3391 examples of older-generation models have been called back to replace potentially-faulty airbags that may have been installed during steering wheel conversion.
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BMW Australia has issued a recall notice for the 2000-2003 model-year 5 Series and X5 as part of the ongoing Takata airbag recall.

The Bavarian marque reports 'some' of the 3391 affected units may have received an affected Takata inflator as part of a "steering wheel conversion during the life of the vehicle".

As with all Takata-related recalls, the fault revolves around inflator propellant that could degrade over time due to high temperatures and humidity, which could cause the metal inflator housing to rupture when deployed in the event of an accident.

If the condition occurs, metal fragments could shoot through the airbag and into the cabin, posing a serious risk of injury, even death, to the vehicle's occupants.

The models affected by this latest recall were available for sale from 8 August 2000 through 30 September 2003 – a VIN list is accessible here.

Owners of the recalled 5 Series and X5 models will be contacted by BMW Australia or a BMW dealer, and are urged to arrange an appointment with their local dealer for a free inspection. If the vehicle is fitted with a faulty airbag, it will be replaced.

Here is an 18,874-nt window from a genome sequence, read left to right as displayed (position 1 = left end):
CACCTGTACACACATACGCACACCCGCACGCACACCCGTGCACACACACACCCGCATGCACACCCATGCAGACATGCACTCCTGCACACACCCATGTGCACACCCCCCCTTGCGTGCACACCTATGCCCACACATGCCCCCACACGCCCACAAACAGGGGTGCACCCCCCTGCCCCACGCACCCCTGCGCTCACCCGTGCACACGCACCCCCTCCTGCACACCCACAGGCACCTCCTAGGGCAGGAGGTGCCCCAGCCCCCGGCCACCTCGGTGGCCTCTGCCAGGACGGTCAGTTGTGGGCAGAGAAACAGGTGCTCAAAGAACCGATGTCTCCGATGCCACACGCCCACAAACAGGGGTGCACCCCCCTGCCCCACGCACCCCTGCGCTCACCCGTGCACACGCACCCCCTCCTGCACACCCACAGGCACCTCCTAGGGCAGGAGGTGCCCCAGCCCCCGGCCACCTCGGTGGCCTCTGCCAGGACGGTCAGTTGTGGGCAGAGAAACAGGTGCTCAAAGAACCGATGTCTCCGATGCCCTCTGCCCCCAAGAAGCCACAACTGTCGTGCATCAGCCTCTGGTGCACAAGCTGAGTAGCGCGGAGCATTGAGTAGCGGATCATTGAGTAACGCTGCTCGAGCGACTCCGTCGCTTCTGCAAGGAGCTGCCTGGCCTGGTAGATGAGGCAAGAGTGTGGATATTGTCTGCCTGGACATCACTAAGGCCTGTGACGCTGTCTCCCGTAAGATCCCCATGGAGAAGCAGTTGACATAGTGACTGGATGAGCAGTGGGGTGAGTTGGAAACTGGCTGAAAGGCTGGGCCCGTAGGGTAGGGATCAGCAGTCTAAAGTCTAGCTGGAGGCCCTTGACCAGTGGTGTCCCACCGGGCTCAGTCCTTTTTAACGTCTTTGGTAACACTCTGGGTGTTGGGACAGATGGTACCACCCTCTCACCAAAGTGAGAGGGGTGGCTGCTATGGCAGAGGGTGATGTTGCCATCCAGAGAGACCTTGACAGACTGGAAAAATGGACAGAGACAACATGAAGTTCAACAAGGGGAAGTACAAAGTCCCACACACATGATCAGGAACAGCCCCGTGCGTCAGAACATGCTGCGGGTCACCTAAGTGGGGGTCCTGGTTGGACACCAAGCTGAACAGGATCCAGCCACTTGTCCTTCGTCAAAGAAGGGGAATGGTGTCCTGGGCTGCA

The Takata airbag recall affects more than 100 million vehicles and nearly 20 automotive brands around the world.

Globally, there have been 20 deaths linked to the scandal, and 230 serious injuries. One Australian motorist lost their life to a faulty Takata airbag in July 2017, one month after another Australian driver was seriously injured.

In February 2018, the recall of vehicles affected by the faulty Takata airbags was made compulsory under law, with affected manufacturers required to replace all defective airbags by the end of 2020. The ACCC earlier this year added some 1.1 million vehicles to the compulsory recall.

According to the Australian Government, the risk of a defective Takata airbag rupturing may arise between 6 and 25 years after it is installed in a vehicle. In areas of high heat and humidity, the risk of rupture may arise between 6 and 9 years.

Concerned owners can check if their vehicle needs a new inflator at www.IsMyAirbagSafe.com.au.